# Classification through logistic regression
# This lecture consists of materials that are either scattered
# in the text book or not even covered in the book. You
# will need to rely on my lecture.
# Rearrange the lecture and add linear boundary!
#
#
#
#
# Categorical responses with more than two levels
# 1) General ideas
# 2) Several methods
#
. Tree based or RF (readily to be used)
#
. Logistic regression/LASSO extended to I many levels
#
. One against all others
#
# Case study: Diabetic readmission rev
# Bootstrap
and its applications#
# Part I: motivation example via Weibull distribution
# Skip this part #
# Part II: Bootstrap in action (library(boot)
#
Apply the technique in linear models
# Part I: A motivating example using Weibull distribution
# In
#
# Tree based methods #
# Text book
# 5.2: Bootstrap
# 8.1: Single trees
# 8.2: Ensemble methods
#
. Bagging
#
. Random Forest
# Part I: regression trees
# 1) Single Tree
# 2) Bootstrap Technique applied to trees
# 3) Random Forest (Bagging is a special
# Logistic Regression
# Read Chapter 4.1-4.3
# Topics:
# 1) Link function
# 2) Fit the data through ML estimation
# 3) Wald tests/intervals and Maximum Likelihood Ratio test
# 4) Model selection through backward selection
# 5) Appendix 1: log odd ratio as
# Elastic net extended to classifications
# Case study: ART effects.
# 1) Data exploration
# 2) Elastic net in classification
# 3) Final findings
# An almost same analysis is prepared in a .rmd file. You will find explanations
there, especially
# about el
#
# Tree based methods #
# Text book
# 5.2: Bootstrap
# 8.1: Single trees
# 8.2: Ensemble methods
#
. Bagging
#
. Random Forest
# Part I: regression trees
# 1) Single Tree
# 2) Bagging
# 3) Random Forest (Bagging is a special case)
# 4) Appendix: Bootstra
# Classification through logistic regression
# This lecture consists of materials that are either scattered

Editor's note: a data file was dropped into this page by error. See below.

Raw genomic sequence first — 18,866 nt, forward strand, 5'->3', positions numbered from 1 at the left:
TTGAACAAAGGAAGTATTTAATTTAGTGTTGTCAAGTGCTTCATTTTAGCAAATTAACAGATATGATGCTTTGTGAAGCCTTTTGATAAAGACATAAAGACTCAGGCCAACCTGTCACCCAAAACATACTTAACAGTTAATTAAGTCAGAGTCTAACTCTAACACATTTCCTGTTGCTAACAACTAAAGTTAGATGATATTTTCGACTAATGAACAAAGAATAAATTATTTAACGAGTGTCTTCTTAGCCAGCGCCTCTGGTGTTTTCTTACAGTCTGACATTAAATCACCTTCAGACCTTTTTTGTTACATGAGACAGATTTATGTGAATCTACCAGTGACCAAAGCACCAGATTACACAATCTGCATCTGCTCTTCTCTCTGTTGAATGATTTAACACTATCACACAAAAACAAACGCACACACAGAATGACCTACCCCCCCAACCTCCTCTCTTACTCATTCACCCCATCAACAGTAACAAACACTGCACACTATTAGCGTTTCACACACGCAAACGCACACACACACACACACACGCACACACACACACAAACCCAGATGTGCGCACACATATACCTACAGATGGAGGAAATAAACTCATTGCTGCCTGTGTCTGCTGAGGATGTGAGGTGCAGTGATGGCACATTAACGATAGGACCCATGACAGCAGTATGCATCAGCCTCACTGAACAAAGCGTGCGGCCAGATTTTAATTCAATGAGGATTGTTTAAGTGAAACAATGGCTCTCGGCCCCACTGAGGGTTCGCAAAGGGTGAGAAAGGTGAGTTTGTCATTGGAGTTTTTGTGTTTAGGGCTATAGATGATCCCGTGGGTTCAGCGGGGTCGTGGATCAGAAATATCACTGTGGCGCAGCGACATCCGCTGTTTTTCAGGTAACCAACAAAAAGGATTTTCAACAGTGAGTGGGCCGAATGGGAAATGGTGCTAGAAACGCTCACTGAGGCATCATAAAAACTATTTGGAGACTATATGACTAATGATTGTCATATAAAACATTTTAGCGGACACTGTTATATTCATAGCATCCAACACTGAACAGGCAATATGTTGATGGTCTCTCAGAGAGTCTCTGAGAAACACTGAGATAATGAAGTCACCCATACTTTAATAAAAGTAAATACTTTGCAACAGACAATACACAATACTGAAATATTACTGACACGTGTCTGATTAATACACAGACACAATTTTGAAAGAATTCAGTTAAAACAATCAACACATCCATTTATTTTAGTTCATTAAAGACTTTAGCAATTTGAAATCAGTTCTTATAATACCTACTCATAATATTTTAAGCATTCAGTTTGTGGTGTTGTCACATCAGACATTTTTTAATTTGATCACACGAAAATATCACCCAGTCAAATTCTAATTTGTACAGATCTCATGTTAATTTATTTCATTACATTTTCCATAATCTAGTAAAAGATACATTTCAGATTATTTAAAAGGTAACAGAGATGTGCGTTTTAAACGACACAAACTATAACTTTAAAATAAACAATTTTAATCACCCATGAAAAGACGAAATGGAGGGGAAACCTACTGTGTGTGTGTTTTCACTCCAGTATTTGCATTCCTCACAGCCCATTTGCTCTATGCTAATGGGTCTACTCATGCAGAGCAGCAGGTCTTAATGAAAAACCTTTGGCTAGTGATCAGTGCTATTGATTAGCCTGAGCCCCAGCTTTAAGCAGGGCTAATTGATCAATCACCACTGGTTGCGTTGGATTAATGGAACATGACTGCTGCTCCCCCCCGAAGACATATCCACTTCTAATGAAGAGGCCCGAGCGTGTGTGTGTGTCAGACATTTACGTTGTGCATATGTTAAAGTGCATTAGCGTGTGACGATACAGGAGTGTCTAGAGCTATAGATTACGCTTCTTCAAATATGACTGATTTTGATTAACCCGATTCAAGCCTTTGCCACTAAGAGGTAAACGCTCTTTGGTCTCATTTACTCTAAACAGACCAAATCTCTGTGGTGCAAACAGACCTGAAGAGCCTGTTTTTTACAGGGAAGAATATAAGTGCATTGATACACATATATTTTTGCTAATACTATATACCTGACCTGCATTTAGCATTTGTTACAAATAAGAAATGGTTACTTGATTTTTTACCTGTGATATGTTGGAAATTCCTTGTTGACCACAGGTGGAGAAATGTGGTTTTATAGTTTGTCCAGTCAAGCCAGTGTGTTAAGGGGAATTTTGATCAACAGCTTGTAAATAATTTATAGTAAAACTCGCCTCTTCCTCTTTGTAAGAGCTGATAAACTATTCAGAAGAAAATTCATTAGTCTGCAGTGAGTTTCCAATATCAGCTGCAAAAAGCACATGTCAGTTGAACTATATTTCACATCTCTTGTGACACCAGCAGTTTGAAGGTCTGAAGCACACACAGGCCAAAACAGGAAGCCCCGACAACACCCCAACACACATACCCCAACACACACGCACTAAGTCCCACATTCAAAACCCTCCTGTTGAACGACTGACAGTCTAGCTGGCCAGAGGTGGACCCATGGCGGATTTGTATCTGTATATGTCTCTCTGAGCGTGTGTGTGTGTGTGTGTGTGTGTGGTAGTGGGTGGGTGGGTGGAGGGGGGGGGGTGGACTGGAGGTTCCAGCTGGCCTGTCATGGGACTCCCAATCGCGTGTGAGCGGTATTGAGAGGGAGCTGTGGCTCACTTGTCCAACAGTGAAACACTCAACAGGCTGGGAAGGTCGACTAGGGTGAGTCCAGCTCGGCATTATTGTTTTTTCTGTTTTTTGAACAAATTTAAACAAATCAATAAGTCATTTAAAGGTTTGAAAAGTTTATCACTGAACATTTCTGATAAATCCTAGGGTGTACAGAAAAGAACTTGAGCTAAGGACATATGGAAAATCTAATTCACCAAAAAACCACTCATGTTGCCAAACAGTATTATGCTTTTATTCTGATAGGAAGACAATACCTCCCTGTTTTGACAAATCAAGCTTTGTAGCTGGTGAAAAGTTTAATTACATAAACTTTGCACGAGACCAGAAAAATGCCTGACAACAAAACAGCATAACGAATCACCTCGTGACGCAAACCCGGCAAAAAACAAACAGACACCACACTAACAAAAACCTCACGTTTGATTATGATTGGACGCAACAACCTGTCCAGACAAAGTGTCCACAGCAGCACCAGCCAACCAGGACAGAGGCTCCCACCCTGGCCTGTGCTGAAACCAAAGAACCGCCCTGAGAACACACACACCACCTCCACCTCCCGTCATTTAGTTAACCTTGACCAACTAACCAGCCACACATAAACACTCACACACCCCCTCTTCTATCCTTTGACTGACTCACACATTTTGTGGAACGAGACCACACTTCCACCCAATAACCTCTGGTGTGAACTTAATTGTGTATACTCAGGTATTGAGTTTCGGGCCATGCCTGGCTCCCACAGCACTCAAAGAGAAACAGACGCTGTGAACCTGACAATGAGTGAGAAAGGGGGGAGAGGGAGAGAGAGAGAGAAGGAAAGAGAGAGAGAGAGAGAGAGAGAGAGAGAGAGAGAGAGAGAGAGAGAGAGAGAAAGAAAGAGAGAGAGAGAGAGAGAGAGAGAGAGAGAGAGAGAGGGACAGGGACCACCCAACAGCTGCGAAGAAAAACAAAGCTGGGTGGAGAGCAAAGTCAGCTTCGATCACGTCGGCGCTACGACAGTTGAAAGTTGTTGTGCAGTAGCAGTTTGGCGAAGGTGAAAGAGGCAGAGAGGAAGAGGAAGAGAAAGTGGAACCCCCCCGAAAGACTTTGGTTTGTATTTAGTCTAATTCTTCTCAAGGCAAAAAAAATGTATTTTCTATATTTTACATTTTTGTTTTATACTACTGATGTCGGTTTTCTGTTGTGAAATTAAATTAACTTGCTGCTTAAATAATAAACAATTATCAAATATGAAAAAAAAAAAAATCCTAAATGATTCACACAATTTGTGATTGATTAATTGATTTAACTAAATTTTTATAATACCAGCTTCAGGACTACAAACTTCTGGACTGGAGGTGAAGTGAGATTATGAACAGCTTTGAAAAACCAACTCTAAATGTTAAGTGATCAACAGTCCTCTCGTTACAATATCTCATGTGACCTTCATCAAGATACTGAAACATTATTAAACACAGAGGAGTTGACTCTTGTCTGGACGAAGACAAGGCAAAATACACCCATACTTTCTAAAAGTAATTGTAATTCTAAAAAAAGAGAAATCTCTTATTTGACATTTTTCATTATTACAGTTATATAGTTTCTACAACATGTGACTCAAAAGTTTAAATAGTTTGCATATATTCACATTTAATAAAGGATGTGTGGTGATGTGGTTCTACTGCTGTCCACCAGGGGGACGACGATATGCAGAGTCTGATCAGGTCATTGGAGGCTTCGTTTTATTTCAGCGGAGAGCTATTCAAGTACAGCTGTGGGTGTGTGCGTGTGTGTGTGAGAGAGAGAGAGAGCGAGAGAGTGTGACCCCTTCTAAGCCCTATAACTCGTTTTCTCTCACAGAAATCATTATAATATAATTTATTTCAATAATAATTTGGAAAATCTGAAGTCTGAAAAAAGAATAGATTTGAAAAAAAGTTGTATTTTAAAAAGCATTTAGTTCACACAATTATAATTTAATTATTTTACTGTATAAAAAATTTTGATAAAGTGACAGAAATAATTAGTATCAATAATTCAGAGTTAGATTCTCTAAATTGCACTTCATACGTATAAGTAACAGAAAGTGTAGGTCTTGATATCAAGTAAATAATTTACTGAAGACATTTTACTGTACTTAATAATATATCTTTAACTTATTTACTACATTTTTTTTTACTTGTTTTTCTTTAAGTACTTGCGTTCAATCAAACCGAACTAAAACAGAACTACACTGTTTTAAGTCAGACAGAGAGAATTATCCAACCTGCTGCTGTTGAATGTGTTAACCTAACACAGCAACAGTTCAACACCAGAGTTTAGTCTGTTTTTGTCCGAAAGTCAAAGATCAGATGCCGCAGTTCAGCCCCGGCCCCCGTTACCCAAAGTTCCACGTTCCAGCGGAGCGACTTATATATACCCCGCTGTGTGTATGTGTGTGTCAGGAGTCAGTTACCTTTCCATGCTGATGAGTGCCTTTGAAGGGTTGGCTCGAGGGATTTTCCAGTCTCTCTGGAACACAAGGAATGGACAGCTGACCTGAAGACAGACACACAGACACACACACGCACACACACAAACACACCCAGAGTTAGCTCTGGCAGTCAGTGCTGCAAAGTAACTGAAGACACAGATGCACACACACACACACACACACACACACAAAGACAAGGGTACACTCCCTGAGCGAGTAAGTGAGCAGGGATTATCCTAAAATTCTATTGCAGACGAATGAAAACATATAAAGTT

# in the text book or not even covered in the book. You
# will need to rely on my lecture.
# Rearrange the lecture and add linear boundary!
#
#
#
#
# Logistic Regression
# Topics:
# 1) Link function
# 2) Fit the data through ML estimation
# 3) Wald tests/intervals and Maximum Likelihood Ratio test
# 4) Model selection through backward selection
# 5) Appendix 1: log odd ratio as a function of SBP
# Ca
# Elastic net extended to classifications
# Case study: ART effects.
# 1) Data exploration
# 2) Elastic net in classification
# 3) Final findings
# An almost same analysis is prepared in a .rmd file. You will find explanations
there, especially
# about el
# Model selection #
#
#
#
#
#
1)
2)
3)
4)
5)
Exploring the data
Transformation on y's or some x's
Model building: forward, backward or all subsets
Creterion of accuracy for the models: Cp, BIC, Rsquared, RSS
Findings/reports
rm(list=ls()
library(ISLR)
lib
#
# Tree based methods
# Part II: RandomForest for classifications
# 1) Single Trees
# 2) Random Forests
# 3) Appendix 1: Deviance and Gini index in details
# 4) Appendix 2. Random classifiers
#
# Part II: RandomForeset for classifications #
library(rando